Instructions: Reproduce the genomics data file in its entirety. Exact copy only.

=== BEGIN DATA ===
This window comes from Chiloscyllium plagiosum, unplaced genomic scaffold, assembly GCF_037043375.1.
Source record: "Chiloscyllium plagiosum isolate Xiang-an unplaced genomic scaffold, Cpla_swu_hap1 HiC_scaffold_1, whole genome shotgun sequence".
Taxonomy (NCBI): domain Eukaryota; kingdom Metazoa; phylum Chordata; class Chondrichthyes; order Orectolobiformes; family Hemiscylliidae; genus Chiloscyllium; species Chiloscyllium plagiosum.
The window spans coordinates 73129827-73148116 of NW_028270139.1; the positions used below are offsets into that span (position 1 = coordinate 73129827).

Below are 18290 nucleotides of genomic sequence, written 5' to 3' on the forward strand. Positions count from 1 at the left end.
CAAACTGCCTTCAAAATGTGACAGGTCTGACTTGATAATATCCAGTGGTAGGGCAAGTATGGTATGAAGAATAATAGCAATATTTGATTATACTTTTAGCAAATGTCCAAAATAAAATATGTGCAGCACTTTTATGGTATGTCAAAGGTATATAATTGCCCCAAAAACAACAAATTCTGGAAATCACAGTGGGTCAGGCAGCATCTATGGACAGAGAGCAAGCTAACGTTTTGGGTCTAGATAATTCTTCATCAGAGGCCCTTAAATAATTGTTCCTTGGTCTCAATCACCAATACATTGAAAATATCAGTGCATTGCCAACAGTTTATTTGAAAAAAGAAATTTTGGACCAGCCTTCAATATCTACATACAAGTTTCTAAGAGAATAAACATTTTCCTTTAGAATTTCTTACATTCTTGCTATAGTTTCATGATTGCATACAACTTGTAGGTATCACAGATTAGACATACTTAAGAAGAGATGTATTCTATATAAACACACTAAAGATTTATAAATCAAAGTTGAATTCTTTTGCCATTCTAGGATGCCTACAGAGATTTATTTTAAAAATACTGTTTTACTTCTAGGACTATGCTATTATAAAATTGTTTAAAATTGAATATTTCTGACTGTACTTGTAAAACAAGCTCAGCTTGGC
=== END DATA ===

This window comes from Chiloscyllium plagiosum, unplaced genomic scaffold, assembly GCF_037043375.1.
Source record: "Chiloscyllium plagiosum isolate Xiang-an unplaced genomic scaffold, Cpla_swu_hap1 HiC_scaffold_1, whole genome shotgun sequence".
Taxonomy (NCBI): domain Eukaryota; kingdom Metazoa; phylum Chordata; class Chondrichthyes; order Orectolobiformes; family Hemiscylliidae; genus Chiloscyllium; species Chiloscyllium plagiosum.
The window spans coordinates 73129827-73148116 of NW_028270139.1; the positions used below are offsets into that span (position 1 = coordinate 73129827).

Below are 18290 nucleotides of genomic sequence, written 5' to 3' on the forward strand. Positions count from 1 at the left end.
CAAACTGCCTTCAAAATGTGACAGGTCTGACTTGATAATATCCAGTGGTAGGGCAAGTATGGTATGAAGAATAATAGCAATATTTGATTATACTTTTAGCAAATGTCCAAAATAAAATATGTGCAGCACTTTTATGGTATGTCAAAGGTATATAATTGCCCCAAAAACAACAAATTCTGGAAATCACAGTGGGTCAGGCAGCATCTATGGACAGAGAGCAAGCTAACGTTTTGGGTCTAGATAATTCTTCATCAGAGGCCCTTAAATAATTGTTCCTTGGTCTCAATCACCAATACATTGAAAATATCAGTGCATTGCCAACAGTTTATTTGAAAAAAGAAATTTTGGACCAGCCTTCAATATCTACATACAAGTTTCTAAGAGAATAAACATTTTCCTTTAGAATTTCTTACATTCTTGCTATAGTTTCATGATTGCATACAACTTGTAGGTATCACAGATTAGACATACTTAAGAAGAGATGTATTCTATATAAACACACTAAAGATTTATAAATCAAAGTTGAATTCTTTTGCCATTCTAGGATGCCTACAGAGATTTATTTTAAAAATACTGTTTTACTTCTAGGACTATGCTATTATAAAATTGTTTAAAATTGAATATTTCTGACTGTACTTGTAAAACAAGCTCAGCTTGGC